Mousieur Paul Sion

This loft is situated in a lovely garden in close proximity to his beautiful residence and I can assure you that the loft in every way is in keeping with his home.  It is three stories high; the ground floor being used as a garage of four car capacity.  The next floor being used for grain storage with all the appliances for screening and cleaning.  On the top floor are the lofts, and on entering, one is quite taken aback for a moment as you are right in amongst the birds.  No passages corridors or wired partitions to look through.  What a sight for a pigeon man!  Mealics and light red chequers are predominant with a few blue chequers and an odd splash or two.  Everyone looks alike as regards type and all are very tame and intelligent.  There were six of us in this loft including M. Sion and his Loftman and these birds were walking between our legs and round about us as if they knew all about it and were not the least perturbed.  This particular loft is approximately 20 feet long by 15 feet wide so you can see if they had been wild, they had every opportunity of doing their stuff.  M. Sion was picking them off the floor and from their perches without any fuse.  There was no occasion to shut eyes and make a dive at any particular bird.  When M. Sion gave us the birds to handle, I personally got the surprise of my life.  The first bird, Oh Boy!  A super pigeon, the second ditto, the third top-notcher and so on until I began to wonder if I was dreaming all this, but alas, even Paul Sion recognized as one of the greatest of pigeon men could not keep up the standard of super pigeons throughout his loft.  After handling about ten I came back to earth as I realized the super pigeon had gone and I was now getting exceptionally good birds I and then we as we progressed through the loft, I was eventually handling just good birds.  Of course, you must remember that it is not only the perfect pigeons that race well although a perfect pigeon has a better chance of being a better racer, other things considered equal.  I intend in the near future to handle these ten birds.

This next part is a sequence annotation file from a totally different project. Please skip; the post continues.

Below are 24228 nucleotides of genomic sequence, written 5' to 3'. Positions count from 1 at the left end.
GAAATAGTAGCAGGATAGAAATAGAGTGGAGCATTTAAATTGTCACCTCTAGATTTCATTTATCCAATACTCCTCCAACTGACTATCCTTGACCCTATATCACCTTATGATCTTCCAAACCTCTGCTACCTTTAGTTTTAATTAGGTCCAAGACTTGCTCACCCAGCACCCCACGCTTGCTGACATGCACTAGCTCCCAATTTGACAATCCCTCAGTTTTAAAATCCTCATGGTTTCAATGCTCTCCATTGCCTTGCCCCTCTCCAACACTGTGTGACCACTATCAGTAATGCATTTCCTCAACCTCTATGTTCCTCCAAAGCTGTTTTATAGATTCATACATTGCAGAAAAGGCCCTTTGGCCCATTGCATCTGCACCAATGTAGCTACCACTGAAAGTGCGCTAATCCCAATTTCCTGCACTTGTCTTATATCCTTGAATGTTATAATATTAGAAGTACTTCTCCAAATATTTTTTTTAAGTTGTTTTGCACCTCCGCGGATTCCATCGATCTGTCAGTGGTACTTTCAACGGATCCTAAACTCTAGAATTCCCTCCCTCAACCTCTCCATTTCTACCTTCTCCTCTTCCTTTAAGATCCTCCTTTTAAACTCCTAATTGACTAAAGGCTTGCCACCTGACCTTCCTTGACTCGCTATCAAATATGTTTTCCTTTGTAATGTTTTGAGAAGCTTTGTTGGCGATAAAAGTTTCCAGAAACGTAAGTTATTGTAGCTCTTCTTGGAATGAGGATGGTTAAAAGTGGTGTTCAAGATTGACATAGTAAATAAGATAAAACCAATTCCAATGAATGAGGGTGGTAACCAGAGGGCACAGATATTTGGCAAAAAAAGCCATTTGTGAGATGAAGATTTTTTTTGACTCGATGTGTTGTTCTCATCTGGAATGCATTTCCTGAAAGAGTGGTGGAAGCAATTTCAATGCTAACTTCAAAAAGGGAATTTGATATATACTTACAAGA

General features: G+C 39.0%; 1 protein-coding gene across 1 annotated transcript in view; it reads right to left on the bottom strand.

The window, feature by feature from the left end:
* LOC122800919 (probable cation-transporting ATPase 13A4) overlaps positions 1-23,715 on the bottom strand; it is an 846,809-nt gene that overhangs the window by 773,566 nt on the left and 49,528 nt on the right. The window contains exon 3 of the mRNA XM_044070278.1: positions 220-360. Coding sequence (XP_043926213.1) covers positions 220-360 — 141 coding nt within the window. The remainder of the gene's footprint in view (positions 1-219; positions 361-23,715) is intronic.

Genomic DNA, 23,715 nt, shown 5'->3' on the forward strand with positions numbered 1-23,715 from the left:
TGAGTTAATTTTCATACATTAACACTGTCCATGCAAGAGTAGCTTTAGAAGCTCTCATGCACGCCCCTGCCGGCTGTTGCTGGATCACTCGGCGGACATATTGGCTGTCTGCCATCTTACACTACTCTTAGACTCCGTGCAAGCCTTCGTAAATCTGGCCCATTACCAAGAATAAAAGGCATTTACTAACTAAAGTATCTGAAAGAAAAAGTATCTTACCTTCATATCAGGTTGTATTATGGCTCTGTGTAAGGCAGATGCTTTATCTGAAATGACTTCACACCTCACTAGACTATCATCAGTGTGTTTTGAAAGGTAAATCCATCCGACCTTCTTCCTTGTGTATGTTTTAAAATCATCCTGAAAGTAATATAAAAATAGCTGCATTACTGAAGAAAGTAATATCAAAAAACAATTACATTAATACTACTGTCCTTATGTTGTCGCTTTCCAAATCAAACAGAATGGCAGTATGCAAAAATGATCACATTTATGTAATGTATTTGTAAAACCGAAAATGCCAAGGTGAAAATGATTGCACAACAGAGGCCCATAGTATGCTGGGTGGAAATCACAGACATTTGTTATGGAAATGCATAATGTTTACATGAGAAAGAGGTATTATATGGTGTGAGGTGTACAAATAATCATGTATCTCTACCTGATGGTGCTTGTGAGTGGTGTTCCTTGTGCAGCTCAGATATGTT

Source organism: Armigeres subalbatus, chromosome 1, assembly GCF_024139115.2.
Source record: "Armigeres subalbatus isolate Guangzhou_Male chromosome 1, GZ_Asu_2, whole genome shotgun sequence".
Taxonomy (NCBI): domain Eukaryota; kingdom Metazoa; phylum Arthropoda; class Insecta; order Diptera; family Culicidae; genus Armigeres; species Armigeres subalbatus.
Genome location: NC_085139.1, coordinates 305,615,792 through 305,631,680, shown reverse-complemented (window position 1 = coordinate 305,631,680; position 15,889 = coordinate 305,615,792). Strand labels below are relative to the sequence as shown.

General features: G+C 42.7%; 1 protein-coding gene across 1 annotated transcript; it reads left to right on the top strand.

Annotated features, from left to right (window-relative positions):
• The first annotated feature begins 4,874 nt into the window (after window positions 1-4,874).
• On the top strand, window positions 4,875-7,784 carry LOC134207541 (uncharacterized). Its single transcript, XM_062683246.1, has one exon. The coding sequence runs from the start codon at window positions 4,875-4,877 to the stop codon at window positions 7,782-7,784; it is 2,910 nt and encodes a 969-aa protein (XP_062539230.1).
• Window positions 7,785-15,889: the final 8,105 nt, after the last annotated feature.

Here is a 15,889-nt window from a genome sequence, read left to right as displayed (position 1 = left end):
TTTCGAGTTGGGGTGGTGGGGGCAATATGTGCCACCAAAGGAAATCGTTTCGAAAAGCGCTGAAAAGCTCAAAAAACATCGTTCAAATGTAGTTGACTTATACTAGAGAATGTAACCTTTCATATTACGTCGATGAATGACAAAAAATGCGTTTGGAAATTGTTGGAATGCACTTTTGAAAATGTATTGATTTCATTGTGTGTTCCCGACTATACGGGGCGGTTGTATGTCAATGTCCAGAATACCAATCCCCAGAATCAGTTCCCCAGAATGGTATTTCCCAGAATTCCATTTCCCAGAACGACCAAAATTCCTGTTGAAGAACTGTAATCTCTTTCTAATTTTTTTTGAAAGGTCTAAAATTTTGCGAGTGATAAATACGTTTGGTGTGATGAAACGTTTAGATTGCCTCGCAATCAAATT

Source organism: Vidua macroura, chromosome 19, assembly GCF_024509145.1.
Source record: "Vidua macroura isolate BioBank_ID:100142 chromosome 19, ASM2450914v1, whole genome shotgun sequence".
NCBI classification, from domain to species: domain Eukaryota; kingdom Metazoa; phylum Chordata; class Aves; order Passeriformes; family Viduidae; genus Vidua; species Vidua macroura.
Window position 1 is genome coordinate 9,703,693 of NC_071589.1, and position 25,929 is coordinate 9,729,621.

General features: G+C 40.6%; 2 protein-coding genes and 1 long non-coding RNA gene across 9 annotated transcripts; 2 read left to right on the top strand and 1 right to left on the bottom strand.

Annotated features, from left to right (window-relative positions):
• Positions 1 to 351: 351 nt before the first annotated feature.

The "Young Bird" lofts were next for inspection.  I was not so impressed with the young stock, and in fact was disappointed.  Perhaps after handling the old birds, I expected too much.  After consideration I think the young Sion birds need time to develop and as M. Sion rest his yearling probably that is the reason why.  The racing loft was spacious and big, in fact, everything appeared to be on the large size.  Nestboxes were roomy, the box perches were extra-large and are portable.  The nestboxes are built from the ceiling to the floor on three sides, the windows and trapping arrangements being on the other side.  When the racing season is over the nest are all closed, and the box perches placed in front of them.  M. Sion races mostly on the widow-hood system.  

A visit to M. Sion is not complete without partaking of a meal and on this occasion dined with the family who are all interested in the birds.  This was a great visit, although having visited numerous times at this loft I always leave with the feeling that I will return at the earliest opportunity.